Jack grew up in Melbourne, but when their family decided to relocate interstate to the small beachside community of Nambucca, they had to leave the city life behind.
Moving to a town, in a new state, where they didn’t know anyone caused Jack to feel isolated and anxious.
Jack is a part of the LGBTIQA+ community and identifies as being a non-binary person, preferring to be referred to using the pronouns they/them/their.
The increased anxiety triggered the development of a verbal tic, which becomes worse when they are stressed or meeting new people.
“The tics are really recent, I’ve had physical tics for a long time, but I haven’t had verbal versions. They have gotten a lot worse since moving here because I stopped talking to people and reclused,” said Jack.
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Before their move, Jack was linked with ETC’s Transition to Work (TtW) Program for support and started phone appointments with their Youth Advisor Tracy.
Tracy began working with Jack to assess their barriers, skills and goals moving forward.
“The biggest issue for me is that I have a lot of anxiety, hence the tics. Handing out my Resume and attending interviews became a trigger. So, I decided to try to get more sociable jobs, to normalize situations and become more confident in speaking,” said Jack.
Jack knew breaking through their anxiety cycle would make it easier to find work and meet people in the long term.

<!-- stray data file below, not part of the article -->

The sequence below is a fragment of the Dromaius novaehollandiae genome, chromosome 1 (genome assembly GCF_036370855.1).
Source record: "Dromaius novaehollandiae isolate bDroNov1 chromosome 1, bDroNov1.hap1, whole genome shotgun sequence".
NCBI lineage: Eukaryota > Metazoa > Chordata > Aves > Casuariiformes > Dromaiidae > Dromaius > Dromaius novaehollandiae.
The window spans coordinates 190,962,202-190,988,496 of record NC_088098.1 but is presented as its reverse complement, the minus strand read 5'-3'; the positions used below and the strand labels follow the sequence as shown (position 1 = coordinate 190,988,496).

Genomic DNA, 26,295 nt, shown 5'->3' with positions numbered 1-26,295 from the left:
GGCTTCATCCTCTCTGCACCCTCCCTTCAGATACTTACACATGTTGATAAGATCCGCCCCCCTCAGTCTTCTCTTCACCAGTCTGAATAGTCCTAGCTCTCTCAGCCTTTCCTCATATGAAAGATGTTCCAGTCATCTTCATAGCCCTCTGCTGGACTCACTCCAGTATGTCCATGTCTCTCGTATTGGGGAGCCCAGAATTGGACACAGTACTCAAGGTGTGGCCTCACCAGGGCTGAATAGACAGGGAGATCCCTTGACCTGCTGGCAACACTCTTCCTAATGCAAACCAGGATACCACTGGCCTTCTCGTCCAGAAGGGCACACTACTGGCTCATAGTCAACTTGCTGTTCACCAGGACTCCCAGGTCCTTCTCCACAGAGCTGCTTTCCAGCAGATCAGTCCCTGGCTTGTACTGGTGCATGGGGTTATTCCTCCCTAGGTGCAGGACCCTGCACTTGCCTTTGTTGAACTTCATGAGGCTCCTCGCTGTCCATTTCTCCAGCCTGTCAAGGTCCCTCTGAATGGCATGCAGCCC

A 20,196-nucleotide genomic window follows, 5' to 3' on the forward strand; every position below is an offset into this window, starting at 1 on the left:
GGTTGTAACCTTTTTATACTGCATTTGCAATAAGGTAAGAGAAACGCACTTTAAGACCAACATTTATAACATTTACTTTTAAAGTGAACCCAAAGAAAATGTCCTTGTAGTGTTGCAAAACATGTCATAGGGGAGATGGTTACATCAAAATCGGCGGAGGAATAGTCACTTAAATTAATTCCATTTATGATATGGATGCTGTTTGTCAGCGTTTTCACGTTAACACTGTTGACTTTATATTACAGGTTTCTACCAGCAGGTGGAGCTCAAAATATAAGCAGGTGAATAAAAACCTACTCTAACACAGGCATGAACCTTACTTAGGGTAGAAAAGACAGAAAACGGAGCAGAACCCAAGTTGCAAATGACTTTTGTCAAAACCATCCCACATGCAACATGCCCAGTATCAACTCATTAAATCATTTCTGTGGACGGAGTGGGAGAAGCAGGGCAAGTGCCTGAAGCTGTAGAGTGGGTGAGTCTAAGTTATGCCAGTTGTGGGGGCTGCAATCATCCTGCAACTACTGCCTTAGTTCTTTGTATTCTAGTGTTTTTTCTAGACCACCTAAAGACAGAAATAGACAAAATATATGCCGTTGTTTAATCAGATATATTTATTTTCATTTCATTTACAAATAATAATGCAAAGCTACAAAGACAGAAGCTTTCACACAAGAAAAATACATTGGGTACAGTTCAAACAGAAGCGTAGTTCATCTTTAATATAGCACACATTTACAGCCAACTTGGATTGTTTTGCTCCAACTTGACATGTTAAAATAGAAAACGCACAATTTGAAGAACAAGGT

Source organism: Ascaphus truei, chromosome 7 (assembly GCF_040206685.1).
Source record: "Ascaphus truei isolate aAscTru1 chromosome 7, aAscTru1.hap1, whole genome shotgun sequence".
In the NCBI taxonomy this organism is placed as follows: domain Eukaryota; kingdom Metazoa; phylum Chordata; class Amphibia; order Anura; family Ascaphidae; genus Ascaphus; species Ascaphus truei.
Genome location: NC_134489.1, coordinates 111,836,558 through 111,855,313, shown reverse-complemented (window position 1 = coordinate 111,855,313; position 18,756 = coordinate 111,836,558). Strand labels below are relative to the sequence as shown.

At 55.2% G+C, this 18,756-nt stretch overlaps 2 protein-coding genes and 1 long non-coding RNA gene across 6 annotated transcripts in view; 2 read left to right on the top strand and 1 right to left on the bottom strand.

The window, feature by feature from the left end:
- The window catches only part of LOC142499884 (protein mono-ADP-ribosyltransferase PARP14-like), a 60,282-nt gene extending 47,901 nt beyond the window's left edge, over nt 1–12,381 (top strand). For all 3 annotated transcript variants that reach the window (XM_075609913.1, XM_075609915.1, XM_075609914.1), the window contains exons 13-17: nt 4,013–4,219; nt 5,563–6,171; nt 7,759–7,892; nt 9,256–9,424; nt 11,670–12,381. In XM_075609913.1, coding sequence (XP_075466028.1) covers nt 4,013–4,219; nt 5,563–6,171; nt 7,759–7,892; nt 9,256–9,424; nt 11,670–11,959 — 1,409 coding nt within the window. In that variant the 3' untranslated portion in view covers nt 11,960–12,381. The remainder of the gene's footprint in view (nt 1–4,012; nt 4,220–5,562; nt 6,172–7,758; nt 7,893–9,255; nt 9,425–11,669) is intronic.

“From a Youth Advisors’ point of view, we don’t see anxiety as a barrier. We see it as a roadblock that we eventually will get through,” explained Tracy.
“We just break it down slowly and do whatever we can to get our young customers to where they want to be,” she continued.
Tracy introduced Jack to ETC Business Relationship Advisor Kylie, and together they started looking for employment opportunities.
“Jack isn’t the sort of a person who easily puts themselves out in front of people, which is why we recommended the Youthie for them, because it was a good space to meet like-minded people,” said Tracy.
“Jack was already involved with the Youthie before they started their Traineeship. They were doing some art classes there, which is a part of how we got onto the idea,” said Kylie.
Jack’s role at the Youthie involves helping with all administrative and online tasks, such as creating online documents, working on the website and social media platforms, plus helping to push stronger community engagement.
“I also help administrate the local gay group ‘let’s be gay’, which is quite fun as an LGBTIQA+ plus person. I like to be able to spend time with other people like me,” said Jack.
The Youthie has helped Jack make more friends and meet like-minded people in the community.
“Jack gives us that young person’s perspective, plus they’ve got a really good eye for design,” said Youthie Board Member Deidre.
“They’ve brought lots of great skills, like helping me conquer my problems with Google and assisting to build our website,” she continued.
Jack is powering through their Certificate III in Business and overcoming their anxiety barriers in leaps and bounds.
“It’s great to see that Jack is a lot more confident now. I think it’s opened them up, which has been great,” said Kylie.
“When I visit Jack for Post-Placement Support, they’re always joking and smiling; and like to tell me what they’ve been doing as a part of their Traineeship,” said Kylie.
In the future, Jack would like to create more awareness around the barriers they have had to overcome and to help other people in the same position.
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